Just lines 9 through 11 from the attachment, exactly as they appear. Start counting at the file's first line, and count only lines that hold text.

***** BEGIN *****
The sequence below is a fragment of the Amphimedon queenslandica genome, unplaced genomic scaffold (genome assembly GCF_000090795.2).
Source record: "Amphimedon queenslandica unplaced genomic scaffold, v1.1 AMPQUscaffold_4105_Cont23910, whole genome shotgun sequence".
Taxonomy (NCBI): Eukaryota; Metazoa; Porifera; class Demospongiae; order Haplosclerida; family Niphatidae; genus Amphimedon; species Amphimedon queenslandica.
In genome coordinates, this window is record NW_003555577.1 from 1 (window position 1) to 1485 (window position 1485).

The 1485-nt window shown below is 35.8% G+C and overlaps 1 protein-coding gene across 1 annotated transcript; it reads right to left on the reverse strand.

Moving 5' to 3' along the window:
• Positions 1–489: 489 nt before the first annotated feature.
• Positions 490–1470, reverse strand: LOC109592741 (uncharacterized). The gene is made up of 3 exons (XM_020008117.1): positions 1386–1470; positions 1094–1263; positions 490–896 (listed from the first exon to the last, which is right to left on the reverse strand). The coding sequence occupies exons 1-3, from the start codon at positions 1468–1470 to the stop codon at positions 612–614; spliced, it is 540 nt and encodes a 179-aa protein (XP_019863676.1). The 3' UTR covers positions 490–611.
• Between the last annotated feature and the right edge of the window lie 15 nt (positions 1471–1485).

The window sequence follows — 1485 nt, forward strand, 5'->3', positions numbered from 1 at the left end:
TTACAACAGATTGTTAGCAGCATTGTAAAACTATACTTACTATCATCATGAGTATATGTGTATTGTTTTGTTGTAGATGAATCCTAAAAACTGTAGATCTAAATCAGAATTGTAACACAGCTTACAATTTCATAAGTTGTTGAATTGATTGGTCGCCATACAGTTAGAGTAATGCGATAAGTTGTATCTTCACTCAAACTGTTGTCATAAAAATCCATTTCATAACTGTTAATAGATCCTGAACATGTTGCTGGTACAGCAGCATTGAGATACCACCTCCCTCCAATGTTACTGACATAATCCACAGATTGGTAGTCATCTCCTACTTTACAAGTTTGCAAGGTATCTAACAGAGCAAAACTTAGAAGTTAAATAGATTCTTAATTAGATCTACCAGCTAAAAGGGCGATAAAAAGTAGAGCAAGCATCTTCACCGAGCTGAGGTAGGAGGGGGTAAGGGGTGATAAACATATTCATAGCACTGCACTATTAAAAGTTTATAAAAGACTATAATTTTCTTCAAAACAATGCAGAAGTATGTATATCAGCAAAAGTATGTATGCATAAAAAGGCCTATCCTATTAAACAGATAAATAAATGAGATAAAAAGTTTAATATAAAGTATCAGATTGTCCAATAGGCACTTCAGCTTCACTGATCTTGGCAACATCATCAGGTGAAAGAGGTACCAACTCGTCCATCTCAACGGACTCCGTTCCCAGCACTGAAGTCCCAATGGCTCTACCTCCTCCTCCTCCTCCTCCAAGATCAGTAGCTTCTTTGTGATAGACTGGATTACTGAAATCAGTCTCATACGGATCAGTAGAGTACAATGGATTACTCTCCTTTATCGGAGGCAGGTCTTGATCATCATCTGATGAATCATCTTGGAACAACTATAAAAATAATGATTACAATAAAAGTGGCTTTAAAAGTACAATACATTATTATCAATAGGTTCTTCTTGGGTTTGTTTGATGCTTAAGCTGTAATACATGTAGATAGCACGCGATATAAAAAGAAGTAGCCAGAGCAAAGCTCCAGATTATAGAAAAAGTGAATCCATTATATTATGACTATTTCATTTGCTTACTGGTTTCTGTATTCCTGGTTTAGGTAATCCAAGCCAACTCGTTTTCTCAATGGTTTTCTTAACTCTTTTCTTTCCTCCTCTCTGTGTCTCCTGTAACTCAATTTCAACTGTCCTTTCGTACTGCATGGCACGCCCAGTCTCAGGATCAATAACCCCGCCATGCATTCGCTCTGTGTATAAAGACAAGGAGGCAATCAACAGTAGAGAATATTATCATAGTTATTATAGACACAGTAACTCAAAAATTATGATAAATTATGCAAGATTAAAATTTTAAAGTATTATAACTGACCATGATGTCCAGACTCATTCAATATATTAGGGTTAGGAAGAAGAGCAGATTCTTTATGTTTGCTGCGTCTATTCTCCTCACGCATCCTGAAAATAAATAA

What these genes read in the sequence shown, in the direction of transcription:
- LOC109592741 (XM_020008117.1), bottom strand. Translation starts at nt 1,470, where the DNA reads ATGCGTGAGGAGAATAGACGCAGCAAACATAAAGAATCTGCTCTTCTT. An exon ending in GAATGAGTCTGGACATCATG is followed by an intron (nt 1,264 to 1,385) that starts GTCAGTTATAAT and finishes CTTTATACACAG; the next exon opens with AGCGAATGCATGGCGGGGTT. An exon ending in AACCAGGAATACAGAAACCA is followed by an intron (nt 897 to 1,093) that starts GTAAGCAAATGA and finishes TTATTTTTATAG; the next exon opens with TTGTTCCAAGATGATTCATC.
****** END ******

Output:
• Between the last annotated feature and the right edge of the window lie 15 nt (positions 1471–1485).

The window sequence follows — 1485 nt, forward strand, 5'->3', positions numbered from 1 at the left end:
TTACAACAGATTGTTAGCAGCATTGTAAAACTATACTTACTATCATCATGAGTATATGTGTATTGTTTTGTTGTAGATGAATCCTAAAAACTGTAGATCTAAATCAGAATTGTAACACAGCTTACAATTTCATAAGTTGTTGAATTGATTGGTCGCCATACAGTTAGAGTAATGCGATAAGTTGTATCTTCACTCAAACTGTTGTCATAAAAATCCATTTCATAACTGTTAATAGATCCTGAACATGTTGCTGGTACAGCAGCATTGAGATACCACCTCCCTCCAATGTTACTGACATAATCCACAGATTGGTAGTCATCTCCTACTTTACAAGTTTGCAAGGTATCTAACAGAGCAAAACTTAGAAGTTAAATAGATTCTTAATTAGATCTACCAGCTAAAAGGGCGATAAAAAGTAGAGCAAGCATCTTCACCGAGCTGAGGTAGGAGGGGGTAAGGGGTGATAAACATATTCATAGCACTGCACTATTAAAAGTTTATAAAAGACTATAATTTTCTTCAAAACAATGCAGAAGTATGTATATCAGCAAAAGTATGTATGCATAAAAAGGCCTATCCTATTAAACAGATAAATAAATGAGATAAAAAGTTTAATATAAAGTATCAGATTGTCCAATAGGCACTTCAGCTTCACTGATCTTGGCAACATCATCAGGTGAAAGAGGTACCAACTCGTCCATCTCAACGGACTCCGTTCCCAGCACTGAAGTCCCAATGGCTCTACCTCCTCCTCCTCCTCCTCCAAGATCAGTAGCTTCTTTGTGATAGACTGGATTACTGAAATCAGTCTCATACGGATCAGTAGAGTACAATGGATTACTCTCCTTTATCGGAGGCAGGTCTTGATCATCATCTGATGAATCATCTTGGAACAACTATAAAAATAATGATTACAATAAAAGTGGCTTTAAAAGTACAATACATTATTATCAATAGGTTCTTCTTGGGTTTGTTTGATGCTTAAGCTGTAATACATGTAGATAGCACGCGATATAAAAAGAAGTAGCCAGAGCAAAGCTCCAGATTATAGAAAAAGTGAATCCATTATATTATGACTATTTCATTTGCTTACTGGTTTCTGTATTCCTGGTTTAGGTAATCCAAGCCAACTCGTTTTCTCAATGGTTTTCTTAACTCTTTTCTTTCCTCCTCTCTGTGTCTCCTGTAACTCAATTTCAACTGTCCTTTCGTACTGCATGGCACGCCCAGTCTCAGGATCAATAACCCCGCCATGCATTCGCTCTGTGTATAAAGACAAGGAGGCAATCAACAGTAGAGAATATTATCATAGTTATTATAGACACAGTAACTCAAAAATTATGATAAATTATGCAAGATTAAAATTTTAAAGTATTATAACTGACCATGATGTCCAGACTCATTCAATATATTAGGGTTAGGAAGAAGAGCAGATTCTTTATGTTTGCTGCGTCTATTCTCCTCACGCATCCTGAAAATAAATAA